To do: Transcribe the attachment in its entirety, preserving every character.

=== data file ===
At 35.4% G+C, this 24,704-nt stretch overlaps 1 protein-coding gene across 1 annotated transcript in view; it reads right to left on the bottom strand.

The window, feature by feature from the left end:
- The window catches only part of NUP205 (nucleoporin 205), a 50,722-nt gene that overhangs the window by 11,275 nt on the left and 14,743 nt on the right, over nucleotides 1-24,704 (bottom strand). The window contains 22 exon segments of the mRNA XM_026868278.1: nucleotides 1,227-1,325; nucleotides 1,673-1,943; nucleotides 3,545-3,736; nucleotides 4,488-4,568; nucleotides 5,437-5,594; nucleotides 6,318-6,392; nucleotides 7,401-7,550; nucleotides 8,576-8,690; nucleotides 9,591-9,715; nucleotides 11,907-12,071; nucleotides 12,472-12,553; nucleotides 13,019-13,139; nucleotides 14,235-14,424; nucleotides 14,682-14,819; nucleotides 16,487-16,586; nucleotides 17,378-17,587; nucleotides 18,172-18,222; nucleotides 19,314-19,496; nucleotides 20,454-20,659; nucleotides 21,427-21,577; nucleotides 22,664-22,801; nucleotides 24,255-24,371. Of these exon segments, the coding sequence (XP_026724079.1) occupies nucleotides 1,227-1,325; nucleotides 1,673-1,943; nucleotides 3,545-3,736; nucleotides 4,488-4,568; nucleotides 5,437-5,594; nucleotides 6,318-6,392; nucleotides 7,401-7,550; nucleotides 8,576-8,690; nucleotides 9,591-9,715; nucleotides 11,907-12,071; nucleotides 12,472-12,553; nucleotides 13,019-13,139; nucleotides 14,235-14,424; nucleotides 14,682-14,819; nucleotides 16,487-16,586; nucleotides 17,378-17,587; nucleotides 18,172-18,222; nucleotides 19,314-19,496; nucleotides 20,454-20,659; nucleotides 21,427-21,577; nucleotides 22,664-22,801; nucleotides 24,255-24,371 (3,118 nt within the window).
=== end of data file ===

At 35.4% G+C, this 24,704-nt stretch overlaps 1 protein-coding gene across 1 annotated transcript in view; it reads right to left on the bottom strand.

The window, feature by feature from the left end:
- The window catches only part of NUP205 (nucleoporin 205), a 50,722-nt gene that overhangs the window by 11,275 nt on the left and 14,743 nt on the right, over nucleotides 1-24,704 (bottom strand). The window contains 22 exon segments of the mRNA XM_026868278.1: nucleotides 1,227-1,325; nucleotides 1,673-1,943; nucleotides 3,545-3,736; nucleotides 4,488-4,568; nucleotides 5,437-5,594; nucleotides 6,318-6,392; nucleotides 7,401-7,550; nucleotides 8,576-8,690; nucleotides 9,591-9,715; nucleotides 11,907-12,071; nucleotides 12,472-12,553; nucleotides 13,019-13,139; nucleotides 14,235-14,424; nucleotides 14,682-14,819; nucleotides 16,487-16,586; nucleotides 17,378-17,587; nucleotides 18,172-18,222; nucleotides 19,314-19,496; nucleotides 20,454-20,659; nucleotides 21,427-21,577; nucleotides 22,664-22,801; nucleotides 24,255-24,371. Of these exon segments, the coding sequence (XP_026724079.1) occupies nucleotides 1,227-1,325; nucleotides 1,673-1,943; nucleotides 3,545-3,736; nucleotides 4,488-4,568; nucleotides 5,437-5,594; nucleotides 6,318-6,392; nucleotides 7,401-7,550; nucleotides 8,576-8,690; nucleotides 9,591-9,715; nucleotides 11,907-12,071; nucleotides 12,472-12,553; nucleotides 13,019-13,139; nucleotides 14,235-14,424; nucleotides 14,682-14,819; nucleotides 16,487-16,586; nucleotides 17,378-17,587; nucleotides 18,172-18,222; nucleotides 19,314-19,496; nucleotides 20,454-20,659; nucleotides 21,427-21,577; nucleotides 22,664-22,801; nucleotides 24,255-24,371 (3,118 nt within the window).